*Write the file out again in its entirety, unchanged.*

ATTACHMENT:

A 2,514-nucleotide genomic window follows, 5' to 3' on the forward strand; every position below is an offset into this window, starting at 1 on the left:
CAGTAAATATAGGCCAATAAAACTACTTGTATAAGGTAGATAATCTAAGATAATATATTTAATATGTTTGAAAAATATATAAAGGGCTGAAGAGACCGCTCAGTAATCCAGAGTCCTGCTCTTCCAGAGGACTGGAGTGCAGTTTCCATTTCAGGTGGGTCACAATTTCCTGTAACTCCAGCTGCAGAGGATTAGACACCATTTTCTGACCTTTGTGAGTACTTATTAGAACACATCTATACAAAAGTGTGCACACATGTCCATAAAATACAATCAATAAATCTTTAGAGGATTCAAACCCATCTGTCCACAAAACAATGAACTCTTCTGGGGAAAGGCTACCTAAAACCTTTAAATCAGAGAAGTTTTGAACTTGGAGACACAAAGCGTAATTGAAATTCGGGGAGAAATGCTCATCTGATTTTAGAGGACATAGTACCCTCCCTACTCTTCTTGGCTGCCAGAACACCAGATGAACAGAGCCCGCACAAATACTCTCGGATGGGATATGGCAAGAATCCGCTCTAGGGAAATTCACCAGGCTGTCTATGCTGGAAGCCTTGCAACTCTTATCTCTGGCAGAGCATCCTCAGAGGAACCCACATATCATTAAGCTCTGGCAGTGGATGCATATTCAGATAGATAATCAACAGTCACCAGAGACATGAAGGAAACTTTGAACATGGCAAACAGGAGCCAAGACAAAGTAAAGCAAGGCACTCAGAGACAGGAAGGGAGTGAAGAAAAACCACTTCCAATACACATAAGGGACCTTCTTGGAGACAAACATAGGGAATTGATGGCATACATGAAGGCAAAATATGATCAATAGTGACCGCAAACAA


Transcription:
A 2,514-nucleotide genomic window follows, 5' to 3' on the forward strand; every position below is an offset into this window, starting at 1 on the left:
CAGTAAATATAGGCCAATAAAACTACTTGTATAAGGTAGATAATCTAAGATAATATATTTAATATGTTTGAAAAATATATAAAGGGCTGAAGAGACCGCTCAGTAATCCAGAGTCCTGCTCTTCCAGAGGACTGGAGTGCAGTTTCCATTTCAGGTGGGTCACAATTTCCTGTAACTCCAGCTGCAGAGGATTAGACACCATTTTCTGACCTTTGTGAGTACTTATTAGAACACATCTATACAAAAGTGTGCACACATGTCCATAAAATACAATCAATAAATCTTTAGAGGATTCAAACCCATCTGTCCACAAAACAATGAACTCTTCTGGGGAAAGGCTACCTAAAACCTTTAAATCAGAGAAGTTTTGAACTTGGAGACACAAAGCGTAATTGAAATTCGGGGAGAAATGCTCATCTGATTTTAGAGGACATAGTACCCTCCCTACTCTTCTTGGCTGCCAGAACACCAGATGAACAGAGCCCGCACAAATACTCTCGGATGGGATATGGCAAGAATCCGCTCTAGGGAAATTCACCAGGCTGTCTATGCTGGAAGCCTTGCAACTCTTATCTCTGGCAGAGCATCCTCAGAGGAACCCACATATCATTAAGCTCTGGCAGTGGATGCATATTCAGATAGATAATCAACAGTCACCAGAGACATGAAGGAAACTTTGAACATGGCAAACAGGAGCCAAGACAAAGTAAAGCAAGGCACTCAGAGACAGGAAGGGAGTGAAGAAAAACCACTTCCAATACACATAAGGGACCTTCTTGGAGACAAACATAGGGAATTGATGGCATACATGAAGGCAAAATATGATCAATAGTGACCGCAAACAA